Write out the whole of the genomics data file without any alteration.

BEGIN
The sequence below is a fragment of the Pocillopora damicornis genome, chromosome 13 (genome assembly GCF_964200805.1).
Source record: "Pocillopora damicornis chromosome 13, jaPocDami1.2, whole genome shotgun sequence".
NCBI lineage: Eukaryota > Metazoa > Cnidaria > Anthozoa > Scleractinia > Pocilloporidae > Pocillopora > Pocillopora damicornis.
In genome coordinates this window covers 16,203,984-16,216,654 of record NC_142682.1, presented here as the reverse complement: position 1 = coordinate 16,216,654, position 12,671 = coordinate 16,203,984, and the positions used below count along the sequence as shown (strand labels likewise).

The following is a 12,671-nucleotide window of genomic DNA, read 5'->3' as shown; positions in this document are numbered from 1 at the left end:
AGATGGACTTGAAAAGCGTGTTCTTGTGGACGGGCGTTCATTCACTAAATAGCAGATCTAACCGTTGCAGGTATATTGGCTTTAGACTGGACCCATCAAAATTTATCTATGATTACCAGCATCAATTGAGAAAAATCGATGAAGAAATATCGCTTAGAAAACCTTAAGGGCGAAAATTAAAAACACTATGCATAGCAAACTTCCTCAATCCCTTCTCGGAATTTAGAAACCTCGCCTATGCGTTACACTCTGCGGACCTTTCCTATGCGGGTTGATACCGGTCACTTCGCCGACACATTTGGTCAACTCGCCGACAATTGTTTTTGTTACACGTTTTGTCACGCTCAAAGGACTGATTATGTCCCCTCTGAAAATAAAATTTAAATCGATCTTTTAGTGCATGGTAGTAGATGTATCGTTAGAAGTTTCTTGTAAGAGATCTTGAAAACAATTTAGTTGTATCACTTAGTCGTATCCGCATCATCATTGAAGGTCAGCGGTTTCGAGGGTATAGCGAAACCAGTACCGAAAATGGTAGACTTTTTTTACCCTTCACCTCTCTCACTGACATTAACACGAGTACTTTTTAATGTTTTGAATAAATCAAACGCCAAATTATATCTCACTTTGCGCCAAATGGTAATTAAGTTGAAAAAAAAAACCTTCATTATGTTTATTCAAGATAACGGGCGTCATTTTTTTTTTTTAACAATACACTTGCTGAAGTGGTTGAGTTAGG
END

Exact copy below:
The sequence below is a fragment of the Pocillopora damicornis genome, chromosome 13 (genome assembly GCF_964200805.1).
Source record: "Pocillopora damicornis chromosome 13, jaPocDami1.2, whole genome shotgun sequence".
NCBI lineage: Eukaryota > Metazoa > Cnidaria > Anthozoa > Scleractinia > Pocilloporidae > Pocillopora > Pocillopora damicornis.
In genome coordinates this window covers 16,203,984-16,216,654 of record NC_142682.1, presented here as the reverse complement: position 1 = coordinate 16,216,654, position 12,671 = coordinate 16,203,984, and the positions used below count along the sequence as shown (strand labels likewise).

The following is a 12,671-nucleotide window of genomic DNA, read 5'->3' as shown; positions in this document are numbered from 1 at the left end:
AGATGGACTTGAAAAGCGTGTTCTTGTGGACGGGCGTTCATTCACTAAATAGCAGATCTAACCGTTGCAGGTATATTGGCTTTAGACTGGACCCATCAAAATTTATCTATGATTACCAGCATCAATTGAGAAAAATCGATGAAGAAATATCGCTTAGAAAACCTTAAGGGCGAAAATTAAAAACACTATGCATAGCAAACTTCCTCAATCCCTTCTCGGAATTTAGAAACCTCGCCTATGCGTTACACTCTGCGGACCTTTCCTATGCGGGTTGATACCGGTCACTTCGCCGACACATTTGGTCAACTCGCCGACAATTGTTTTTGTTACACGTTTTGTCACGCTCAAAGGACTGATTATGTCCCCTCTGAAAATAAAATTTAAATCGATCTTTTAGTGCATGGTAGTAGATGTATCGTTAGAAGTTTCTTGTAAGAGATCTTGAAAACAATTTAGTTGTATCACTTAGTCGTATCCGCATCATCATTGAAGGTCAGCGGTTTCGAGGGTATAGCGAAACCAGTACCGAAAATGGTAGACTTTTTTTACCCTTCACCTCTCTCACTGACATTAACACGAGTACTTTTTAATGTTTTGAATAAATCAAACGCCAAATTATATCTCACTTTGCGCCAAATGGTAATTAAGTTGAAAAAAAAAACCTTCATTATGTTTATTCAAGATAACGGGCGTCATTTTTTTTTTTTAACAATACACTTGCTGAAGTGGTTGAGTTAGG